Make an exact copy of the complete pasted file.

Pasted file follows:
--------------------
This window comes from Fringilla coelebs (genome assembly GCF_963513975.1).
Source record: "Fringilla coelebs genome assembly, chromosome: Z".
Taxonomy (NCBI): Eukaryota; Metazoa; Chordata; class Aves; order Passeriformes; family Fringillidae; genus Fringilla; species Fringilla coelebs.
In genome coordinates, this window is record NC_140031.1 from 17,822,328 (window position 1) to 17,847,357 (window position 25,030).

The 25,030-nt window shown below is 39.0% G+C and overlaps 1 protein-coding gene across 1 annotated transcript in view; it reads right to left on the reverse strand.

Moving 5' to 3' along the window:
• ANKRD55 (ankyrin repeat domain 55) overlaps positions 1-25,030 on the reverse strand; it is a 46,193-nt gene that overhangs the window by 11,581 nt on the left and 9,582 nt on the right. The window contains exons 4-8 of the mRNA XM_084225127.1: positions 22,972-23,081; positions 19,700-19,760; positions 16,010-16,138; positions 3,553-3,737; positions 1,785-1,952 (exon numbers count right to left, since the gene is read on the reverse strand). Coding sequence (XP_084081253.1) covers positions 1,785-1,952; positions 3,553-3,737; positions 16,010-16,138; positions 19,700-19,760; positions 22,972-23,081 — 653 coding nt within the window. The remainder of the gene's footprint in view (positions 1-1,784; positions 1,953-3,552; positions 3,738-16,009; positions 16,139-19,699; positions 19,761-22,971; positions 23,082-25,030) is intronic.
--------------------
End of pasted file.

This window comes from Fringilla coelebs (genome assembly GCF_963513975.1).
Source record: "Fringilla coelebs genome assembly, chromosome: Z".
Taxonomy (NCBI): Eukaryota; Metazoa; Chordata; class Aves; order Passeriformes; family Fringillidae; genus Fringilla; species Fringilla coelebs.
In genome coordinates, this window is record NC_140031.1 from 17,822,328 (window position 1) to 17,847,357 (window position 25,030).

The 25,030-nt window shown below is 39.0% G+C and overlaps 1 protein-coding gene across 1 annotated transcript in view; it reads right to left on the reverse strand.

Moving 5' to 3' along the window:
• ANKRD55 (ankyrin repeat domain 55) overlaps positions 1-25,030 on the reverse strand; it is a 46,193-nt gene that overhangs the window by 11,581 nt on the left and 9,582 nt on the right. The window contains exons 4-8 of the mRNA XM_084225127.1: positions 22,972-23,081; positions 19,700-19,760; positions 16,010-16,138; positions 3,553-3,737; positions 1,785-1,952 (exon numbers count right to left, since the gene is read on the reverse strand). Coding sequence (XP_084081253.1) covers positions 1,785-1,952; positions 3,553-3,737; positions 16,010-16,138; positions 19,700-19,760; positions 22,972-23,081 — 653 coding nt within the window. The remainder of the gene's footprint in view (positions 1-1,784; positions 1,953-3,552; positions 3,738-16,009; positions 16,139-19,699; positions 19,761-22,971; positions 23,082-25,030) is intronic.